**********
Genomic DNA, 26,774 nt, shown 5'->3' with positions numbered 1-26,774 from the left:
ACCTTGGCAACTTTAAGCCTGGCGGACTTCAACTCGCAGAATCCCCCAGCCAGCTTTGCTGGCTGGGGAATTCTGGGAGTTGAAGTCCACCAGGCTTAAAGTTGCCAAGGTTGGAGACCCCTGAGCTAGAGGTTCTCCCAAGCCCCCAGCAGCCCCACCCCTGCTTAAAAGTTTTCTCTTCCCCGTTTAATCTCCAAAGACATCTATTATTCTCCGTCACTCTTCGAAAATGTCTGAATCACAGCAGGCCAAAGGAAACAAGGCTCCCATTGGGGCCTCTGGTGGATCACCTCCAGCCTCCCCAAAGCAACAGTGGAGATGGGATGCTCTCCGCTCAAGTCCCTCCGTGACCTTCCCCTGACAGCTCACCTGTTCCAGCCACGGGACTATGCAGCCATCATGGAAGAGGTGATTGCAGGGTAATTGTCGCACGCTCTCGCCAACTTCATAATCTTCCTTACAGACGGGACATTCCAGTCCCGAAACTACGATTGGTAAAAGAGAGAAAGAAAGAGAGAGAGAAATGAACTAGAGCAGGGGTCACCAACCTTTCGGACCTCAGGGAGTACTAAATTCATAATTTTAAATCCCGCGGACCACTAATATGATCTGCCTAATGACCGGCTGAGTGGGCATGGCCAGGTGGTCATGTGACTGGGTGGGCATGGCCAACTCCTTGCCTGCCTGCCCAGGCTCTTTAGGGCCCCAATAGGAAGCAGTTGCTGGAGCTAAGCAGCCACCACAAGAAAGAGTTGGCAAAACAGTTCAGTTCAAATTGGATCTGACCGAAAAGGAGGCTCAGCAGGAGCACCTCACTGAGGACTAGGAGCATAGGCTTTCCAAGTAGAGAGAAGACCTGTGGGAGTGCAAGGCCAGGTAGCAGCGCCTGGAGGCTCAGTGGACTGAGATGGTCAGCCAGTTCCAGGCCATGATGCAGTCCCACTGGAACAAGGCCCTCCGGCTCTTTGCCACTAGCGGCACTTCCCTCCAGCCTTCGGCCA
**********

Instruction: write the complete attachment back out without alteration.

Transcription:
Genomic DNA, 26,774 nt, shown 5'->3' with positions numbered 1-26,774 from the left:
ACCTTGGCAACTTTAAGCCTGGCGGACTTCAACTCGCAGAATCCCCCAGCCAGCTTTGCTGGCTGGGGAATTCTGGGAGTTGAAGTCCACCAGGCTTAAAGTTGCCAAGGTTGGAGACCCCTGAGCTAGAGGTTCTCCCAAGCCCCCAGCAGCCCCACCCCTGCTTAAAAGTTTTCTCTTCCCCGTTTAATCTCCAAAGACATCTATTATTCTCCGTCACTCTTCGAAAATGTCTGAATCACAGCAGGCCAAAGGAAACAAGGCTCCCATTGGGGCCTCTGGTGGATCACCTCCAGCCTCCCCAAAGCAACAGTGGAGATGGGATGCTCTCCGCTCAAGTCCCTCCGTGACCTTCCCCTGACAGCTCACCTGTTCCAGCCACGGGACTATGCAGCCATCATGGAAGAGGTGATTGCAGGGTAATTGTCGCACGCTCTCGCCAACTTCATAATCTTCCTTACAGACGGGACATTCCAGTCCCGAAACTACGATTGGTAAAAGAGAGAAAGAAAGAGAGAGAGAAATGAACTAGAGCAGGGGTCACCAACCTTTCGGACCTCAGGGAGTACTAAATTCATAATTTTAAATCCCGCGGACCACTAATATGATCTGCCTAATGACCGGCTGAGTGGGCATGGCCAGGTGGTCATGTGACTGGGTGGGCATGGCCAACTCCTTGCCTGCCTGCCCAGGCTCTTTAGGGCCCCAATAGGAAGCAGTTGCTGGAGCTAAGCAGCCACCACAAGAAAGAGTTGGCAAAACAGTTCAGTTCAAATTGGATCTGACCGAAAAGGAGGCTCAGCAGGAGCACCTCACTGAGGACTAGGAGCATAGGCTTTCCAAGTAGAGAGAAGACCTGTGGGAGTGCAAGGCCAGGTAGCAGCGCCTGGAGGCTCAGTGGACTGAGATGGTCAGCCAGTTCCAGGCCATGATGCAGTCCCACTGGAACAAGGCCCTCCGGCTCTTTGCCACTAGCGGCACTTCCCTCCAGCCTTCGGCCA